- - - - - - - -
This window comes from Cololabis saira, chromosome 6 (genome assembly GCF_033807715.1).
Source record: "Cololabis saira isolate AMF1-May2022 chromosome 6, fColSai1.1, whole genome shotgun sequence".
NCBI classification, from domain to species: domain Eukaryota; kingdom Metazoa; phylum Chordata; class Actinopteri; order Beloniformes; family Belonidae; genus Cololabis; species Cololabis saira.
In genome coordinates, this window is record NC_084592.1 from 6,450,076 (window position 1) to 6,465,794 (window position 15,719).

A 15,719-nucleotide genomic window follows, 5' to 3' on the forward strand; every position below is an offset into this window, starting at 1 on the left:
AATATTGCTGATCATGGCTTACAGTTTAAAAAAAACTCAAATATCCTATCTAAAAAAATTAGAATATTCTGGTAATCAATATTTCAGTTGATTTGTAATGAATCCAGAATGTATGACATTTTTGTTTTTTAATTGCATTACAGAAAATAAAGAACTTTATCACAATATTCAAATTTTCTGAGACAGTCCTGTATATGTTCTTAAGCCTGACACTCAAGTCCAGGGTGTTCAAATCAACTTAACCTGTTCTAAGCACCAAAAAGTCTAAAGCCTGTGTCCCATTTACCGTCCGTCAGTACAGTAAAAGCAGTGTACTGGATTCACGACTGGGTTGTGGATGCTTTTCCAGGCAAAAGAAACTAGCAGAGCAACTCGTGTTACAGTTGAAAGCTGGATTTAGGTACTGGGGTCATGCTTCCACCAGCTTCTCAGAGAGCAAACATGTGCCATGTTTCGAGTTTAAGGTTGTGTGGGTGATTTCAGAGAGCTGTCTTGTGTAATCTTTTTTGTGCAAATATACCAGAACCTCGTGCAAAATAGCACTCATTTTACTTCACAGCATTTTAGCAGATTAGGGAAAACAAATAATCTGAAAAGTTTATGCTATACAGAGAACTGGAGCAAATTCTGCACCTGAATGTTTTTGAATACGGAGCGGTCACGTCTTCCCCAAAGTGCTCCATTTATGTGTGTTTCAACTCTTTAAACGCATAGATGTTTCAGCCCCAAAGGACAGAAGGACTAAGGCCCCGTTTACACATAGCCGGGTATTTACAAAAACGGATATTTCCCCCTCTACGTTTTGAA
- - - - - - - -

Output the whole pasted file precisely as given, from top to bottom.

This window comes from Cololabis saira, chromosome 6 (genome assembly GCF_033807715.1).
Source record: "Cololabis saira isolate AMF1-May2022 chromosome 6, fColSai1.1, whole genome shotgun sequence".
NCBI classification, from domain to species: domain Eukaryota; kingdom Metazoa; phylum Chordata; class Actinopteri; order Beloniformes; family Belonidae; genus Cololabis; species Cololabis saira.
In genome coordinates, this window is record NC_084592.1 from 6,450,076 (window position 1) to 6,465,794 (window position 15,719).

A 15,719-nucleotide genomic window follows, 5' to 3' on the forward strand; every position below is an offset into this window, starting at 1 on the left:
AATATTGCTGATCATGGCTTACAGTTTAAAAAAAACTCAAATATCCTATCTAAAAAAATTAGAATATTCTGGTAATCAATATTTCAGTTGATTTGTAATGAATCCAGAATGTATGACATTTTTGTTTTTTAATTGCATTACAGAAAATAAAGAACTTTATCACAATATTCAAATTTTCTGAGACAGTCCTGTATATGTTCTTAAGCCTGACACTCAAGTCCAGGGTGTTCAAATCAACTTAACCTGTTCTAAGCACCAAAAAGTCTAAAGCCTGTGTCCCATTTACCGTCCGTCAGTACAGTAAAAGCAGTGTACTGGATTCACGACTGGGTTGTGGATGCTTTTCCAGGCAAAAGAAACTAGCAGAGCAACTCGTGTTACAGTTGAAAGCTGGATTTAGGTACTGGGGTCATGCTTCCACCAGCTTCTCAGAGAGCAAACATGTGCCATGTTTCGAGTTTAAGGTTGTGTGGGTGATTTCAGAGAGCTGTCTTGTGTAATCTTTTTTGTGCAAATATACCAGAACCTCGTGCAAAATAGCACTCATTTTACTTCACAGCATTTTAGCAGATTAGGGAAAACAAATAATCTGAAAAGTTTATGCTATACAGAGAACTGGAGCAAATTCTGCACCTGAATGTTTTTGAATACGGAGCGGTCACGTCTTCCCCAAAGTGCTCCATTTATGTGTGTTTCAACTCTTTAAACGCATAGATGTTTCAGCCCCAAAGGACAGAAGGACTAAGGCCCCGTTTACACATAGCCGGGTATTTACAAAAACGGATATTTCCCCCTCTACGTTTTGAA